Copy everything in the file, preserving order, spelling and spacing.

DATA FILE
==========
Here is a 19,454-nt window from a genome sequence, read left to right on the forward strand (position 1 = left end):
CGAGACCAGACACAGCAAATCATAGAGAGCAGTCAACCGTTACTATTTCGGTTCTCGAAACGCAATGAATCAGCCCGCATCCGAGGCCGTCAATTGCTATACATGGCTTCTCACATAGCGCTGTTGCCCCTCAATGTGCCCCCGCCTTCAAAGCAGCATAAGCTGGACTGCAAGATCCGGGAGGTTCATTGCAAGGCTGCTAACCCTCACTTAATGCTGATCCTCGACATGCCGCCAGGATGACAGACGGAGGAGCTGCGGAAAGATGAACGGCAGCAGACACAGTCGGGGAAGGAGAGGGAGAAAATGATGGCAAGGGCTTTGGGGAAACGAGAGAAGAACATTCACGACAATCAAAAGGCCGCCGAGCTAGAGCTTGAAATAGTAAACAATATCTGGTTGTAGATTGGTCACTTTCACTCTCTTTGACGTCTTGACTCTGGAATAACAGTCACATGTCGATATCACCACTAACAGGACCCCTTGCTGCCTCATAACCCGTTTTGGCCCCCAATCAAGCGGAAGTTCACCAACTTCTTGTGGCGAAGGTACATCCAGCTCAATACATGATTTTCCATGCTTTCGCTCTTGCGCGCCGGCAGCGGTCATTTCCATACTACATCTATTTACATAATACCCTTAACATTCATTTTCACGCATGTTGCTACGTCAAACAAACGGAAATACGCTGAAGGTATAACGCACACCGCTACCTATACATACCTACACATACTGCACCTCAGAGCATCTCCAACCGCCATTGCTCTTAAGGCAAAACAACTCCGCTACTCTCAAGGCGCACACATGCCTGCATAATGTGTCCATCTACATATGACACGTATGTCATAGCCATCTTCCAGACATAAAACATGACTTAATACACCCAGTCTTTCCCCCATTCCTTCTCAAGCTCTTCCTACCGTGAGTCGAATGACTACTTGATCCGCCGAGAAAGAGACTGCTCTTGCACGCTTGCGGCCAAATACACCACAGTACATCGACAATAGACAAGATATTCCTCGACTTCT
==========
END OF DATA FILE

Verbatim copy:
Here is a 19,454-nt window from a genome sequence, read left to right on the forward strand (position 1 = left end):
CGAGACCAGACACAGCAAATCATAGAGAGCAGTCAACCGTTACTATTTCGGTTCTCGAAACGCAATGAATCAGCCCGCATCCGAGGCCGTCAATTGCTATACATGGCTTCTCACATAGCGCTGTTGCCCCTCAATGTGCCCCCGCCTTCAAAGCAGCATAAGCTGGACTGCAAGATCCGGGAGGTTCATTGCAAGGCTGCTAACCCTCACTTAATGCTGATCCTCGACATGCCGCCAGGATGACAGACGGAGGAGCTGCGGAAAGATGAACGGCAGCAGACACAGTCGGGGAAGGAGAGGGAGAAAATGATGGCAAGGGCTTTGGGGAAACGAGAGAAGAACATTCACGACAATCAAAAGGCCGCCGAGCTAGAGCTTGAAATAGTAAACAATATCTGGTTGTAGATTGGTCACTTTCACTCTCTTTGACGTCTTGACTCTGGAATAACAGTCACATGTCGATATCACCACTAACAGGACCCCTTGCTGCCTCATAACCCGTTTTGGCCCCCAATCAAGCGGAAGTTCACCAACTTCTTGTGGCGAAGGTACATCCAGCTCAATACATGATTTTCCATGCTTTCGCTCTTGCGCGCCGGCAGCGGTCATTTCCATACTACATCTATTTACATAATACCCTTAACATTCATTTTCACGCATGTTGCTACGTCAAACAAACGGAAATACGCTGAAGGTATAACGCACACCGCTACCTATACATACCTACACATACTGCACCTCAGAGCATCTCCAACCGCCATTGCTCTTAAGGCAAAACAACTCCGCTACTCTCAAGGCGCACACATGCCTGCATAATGTGTCCATCTACATATGACACGTATGTCATAGCCATCTTCCAGACATAAAACATGACTTAATACACCCAGTCTTTCCCCCATTCCTTCTCAAGCTCTTCCTACCGTGAGTCGAATGACTACTTGATCCGCCGAGAAAGAGACTGCTCTTGCACGCTTGCGGCCAAATACACCACAGTACATCGACAATAGACAAGATATTCCTCGACTTCT